Why Travel In Retirement

We are nearing the end of another memorable trip to Switzerland. Everything to this point has been spectacular from the uncharacteristic perfect weather – a bit warm but virtually no rain or other atmospheric negatives, something the locals say is unheard of this time of the year – to the manageable crowds to the other worldly beauty everywhere we look.

Looking back at the journey I want to share some highlights as well as a few pictures (I was requested by numerous readers to share some of the sights with a snapshot or two. The hard part is picking just a few):

(1) Seeing the family again – I talked about this in an earlier blog but cannot say enough about the incredible treatment we received from everyone in the family. Just last night a bunch of the relatives came over to share an evening and meal including the newest additions to the clan age 1.5 and 4 years. Between the perpetual energy of the kids and the tasty spread that included a diverse selection of salads along with most of the meat groups (steak, chicken, sausage, and more sausage) there was never a dull moment. I cannot wait to return the favor when they visit us.

(2) Getting slightly closer to overcoming my fear of heights – one gondola up the side of a 12,000 foot beast of a mountain, two train trips through the Alps along canyons and precipices high above the ground below, one backward Alpsmoving tram up the side of another steep mountain watching the towns below fade into obscurity in the widening distance, and numerous hikes along trails that sometimes brought me a bit closer to the edge than I would desire – I survived them all. As a matter of fact I find I no longer break into a cold sweat viewing some dangling transport inching its way up a mountainside even when imaging myself a passenger – progress!

(3) Incredible scenery in all directions. We visited some world class spots to view magnificent nature at her best. I can assure you those unreal pictures you may have seen of Switzerland are very real. It turns out all we needed to do was step into the backyard where we stayed to gaze upon a ring of mountains in all directions and the picture perfect geometrically precise farms that dotted Swiss flag on Jungfrauyochthe valleys at their feet. I may have a few favorites – Schynige Platte on a crystal clear day or the tiny husli where we spent a few nights in a cozy farm house in Grindelwald or the many dizzying sights riding the Glacier Express – but second and third and fourth place are all spectacular.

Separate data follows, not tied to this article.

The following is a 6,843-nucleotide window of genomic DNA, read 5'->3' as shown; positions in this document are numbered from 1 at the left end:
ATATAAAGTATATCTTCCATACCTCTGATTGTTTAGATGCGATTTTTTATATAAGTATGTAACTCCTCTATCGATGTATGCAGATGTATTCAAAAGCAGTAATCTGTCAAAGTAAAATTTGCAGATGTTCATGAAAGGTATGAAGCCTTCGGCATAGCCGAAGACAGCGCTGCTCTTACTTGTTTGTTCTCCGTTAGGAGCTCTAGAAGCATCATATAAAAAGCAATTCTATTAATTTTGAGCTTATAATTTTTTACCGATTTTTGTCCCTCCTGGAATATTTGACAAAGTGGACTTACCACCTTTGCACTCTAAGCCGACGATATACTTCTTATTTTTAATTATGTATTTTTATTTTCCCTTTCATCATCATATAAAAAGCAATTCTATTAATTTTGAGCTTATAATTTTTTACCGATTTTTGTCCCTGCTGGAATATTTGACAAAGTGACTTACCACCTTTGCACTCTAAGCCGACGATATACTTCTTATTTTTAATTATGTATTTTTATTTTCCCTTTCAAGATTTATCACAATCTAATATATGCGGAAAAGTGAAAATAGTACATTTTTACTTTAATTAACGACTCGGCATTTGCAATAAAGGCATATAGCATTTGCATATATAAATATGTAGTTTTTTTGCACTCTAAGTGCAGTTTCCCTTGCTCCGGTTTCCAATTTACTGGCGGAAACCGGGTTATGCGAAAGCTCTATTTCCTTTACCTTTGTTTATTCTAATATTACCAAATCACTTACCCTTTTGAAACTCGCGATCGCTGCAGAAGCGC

I am fortunate to travel as I have with my multi-lingual travel companion, guide and lovely wife. I am learning from her to be more than an anonymous traveler. There is so much more to experience by engaging with those you meet along the way. While in Zermat Beatrice took time to talk with a Japanese tour guide at the next table learning where her group had been, where they were going and all about her tour guide career that had her in foreign countries 180 days each year.

On another occasion we were riding a train in Pontracino with a young family seated across from us. She casually said a few words in Swiss German and soon we were all smiling and communicating in a combination of German, English, and sign language. Later we ran into this same family high on a Alpen lichenmountain trail and then one more time while having dinner. Each time we greeted each other and briefly caught up on the events of the day. Although I do not speak the language I am getting better at picking out a few key words so I get the gist of the conversation – at least about 30 percent of the time. And I have learned a simple gruezie (hello) is a great ice breaker generally eliciting a broad smile (hopefully not merely because of my pronunciation).